House Prices Continue to Climb
Data released by the Federal Housing Finance Agency (FHFA) indicates that house prices rose nationally in October 2013 by 0.5% on a seasonally adjusted basis from the previous month.
However, house price changes varied across regions of the country. According to the release, four of the nine Census divisions, the Mountain Division, the Pacific Division, the Middle Atlantic Division, and the South Atlantic Division experienced a monthly gain of 0.9% or more. Monthly growth was more subdued in the West South Central region, the New England Division, and the East North Central. House prices in the West North Central were unchanged while house prices East South Central region of the country fell over the month by 1%.
Over the year, house prices have risen in every region of the country. House prices in the Pacific and in the Mountain regions, which include California and Nevada respectively, have experienced year-over-year gains greater than 10%.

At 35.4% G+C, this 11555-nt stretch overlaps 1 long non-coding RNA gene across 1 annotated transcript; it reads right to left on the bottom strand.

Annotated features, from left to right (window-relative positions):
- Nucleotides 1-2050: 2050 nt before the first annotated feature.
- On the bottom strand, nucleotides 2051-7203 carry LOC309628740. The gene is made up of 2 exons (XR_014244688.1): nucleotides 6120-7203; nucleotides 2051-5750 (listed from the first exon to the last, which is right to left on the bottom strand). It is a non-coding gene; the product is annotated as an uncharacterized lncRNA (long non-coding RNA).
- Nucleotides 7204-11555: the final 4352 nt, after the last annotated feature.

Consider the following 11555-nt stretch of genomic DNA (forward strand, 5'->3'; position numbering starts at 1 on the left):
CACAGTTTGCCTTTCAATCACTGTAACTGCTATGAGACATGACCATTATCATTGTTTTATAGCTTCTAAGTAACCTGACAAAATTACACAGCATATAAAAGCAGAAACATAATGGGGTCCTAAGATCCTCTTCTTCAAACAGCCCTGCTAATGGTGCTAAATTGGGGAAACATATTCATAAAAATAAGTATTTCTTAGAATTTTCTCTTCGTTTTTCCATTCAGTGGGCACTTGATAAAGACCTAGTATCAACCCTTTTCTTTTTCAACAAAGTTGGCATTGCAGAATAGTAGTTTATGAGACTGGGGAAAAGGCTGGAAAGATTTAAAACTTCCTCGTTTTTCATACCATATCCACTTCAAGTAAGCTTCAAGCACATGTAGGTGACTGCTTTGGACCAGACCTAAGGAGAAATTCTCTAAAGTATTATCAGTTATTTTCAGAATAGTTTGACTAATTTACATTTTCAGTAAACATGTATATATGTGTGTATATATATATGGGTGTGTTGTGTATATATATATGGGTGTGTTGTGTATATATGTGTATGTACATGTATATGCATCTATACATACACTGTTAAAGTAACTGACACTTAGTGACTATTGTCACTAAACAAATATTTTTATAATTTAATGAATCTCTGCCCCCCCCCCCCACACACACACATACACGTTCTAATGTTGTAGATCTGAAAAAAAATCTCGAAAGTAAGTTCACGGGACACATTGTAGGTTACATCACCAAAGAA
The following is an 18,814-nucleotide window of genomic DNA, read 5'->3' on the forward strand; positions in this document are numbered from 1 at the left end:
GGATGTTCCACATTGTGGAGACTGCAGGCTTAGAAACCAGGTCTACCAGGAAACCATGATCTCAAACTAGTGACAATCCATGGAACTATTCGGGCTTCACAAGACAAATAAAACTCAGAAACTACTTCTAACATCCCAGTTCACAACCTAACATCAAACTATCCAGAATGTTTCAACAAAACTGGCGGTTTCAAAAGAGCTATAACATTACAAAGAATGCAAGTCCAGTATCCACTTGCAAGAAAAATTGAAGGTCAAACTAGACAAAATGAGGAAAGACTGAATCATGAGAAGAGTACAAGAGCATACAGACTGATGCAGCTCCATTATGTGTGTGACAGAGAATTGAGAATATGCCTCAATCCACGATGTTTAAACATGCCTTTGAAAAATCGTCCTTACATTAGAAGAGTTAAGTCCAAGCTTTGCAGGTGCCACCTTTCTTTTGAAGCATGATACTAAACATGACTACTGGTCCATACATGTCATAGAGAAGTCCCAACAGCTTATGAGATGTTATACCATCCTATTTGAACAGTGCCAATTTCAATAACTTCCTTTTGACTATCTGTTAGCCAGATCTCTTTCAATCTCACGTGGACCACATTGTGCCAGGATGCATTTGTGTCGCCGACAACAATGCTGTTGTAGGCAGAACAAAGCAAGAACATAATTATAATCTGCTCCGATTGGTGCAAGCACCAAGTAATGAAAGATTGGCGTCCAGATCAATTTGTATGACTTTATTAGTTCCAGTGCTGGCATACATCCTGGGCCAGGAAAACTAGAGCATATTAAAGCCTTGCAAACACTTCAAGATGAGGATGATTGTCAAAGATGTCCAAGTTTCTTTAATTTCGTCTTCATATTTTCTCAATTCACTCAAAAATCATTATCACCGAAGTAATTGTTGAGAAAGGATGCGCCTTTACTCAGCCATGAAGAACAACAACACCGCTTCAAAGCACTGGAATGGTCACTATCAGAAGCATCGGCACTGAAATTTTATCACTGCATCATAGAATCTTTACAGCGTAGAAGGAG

Data from the S&P/Case-Shiller House Price Index – 20 City confirms the house price appreciation that is taking place in the Pacific and Mountain Census Divisions. In addition, the data indicates that while some cities located in either the Pacific or Mountain Divisions have recorded extraordinary house price appreciation over the year, house price growth is generally strong across these two regions of the country. According to the release, the 20 City HPI rose by 14% over the past twelve months ending in October 2013. Nine cities experienced year-over-year house price appreciation greater than the national rate. Five of these nine cities are located in the either the Mountain or Pacific Census Division, including the four cities experiencing the largest year-over-year growth. The three cities located in the Pacific or Mountain Census Division that experienced year-over-year changes that lagged the national average, Seattle, Portland and Denver, still experienced year-over-year house price gains of 10% or more.
For full histories of the FHFA US and 9 Census divisions, click here.
For full histories of the composites and 20 markets included in the Case-Shiller composites, click here.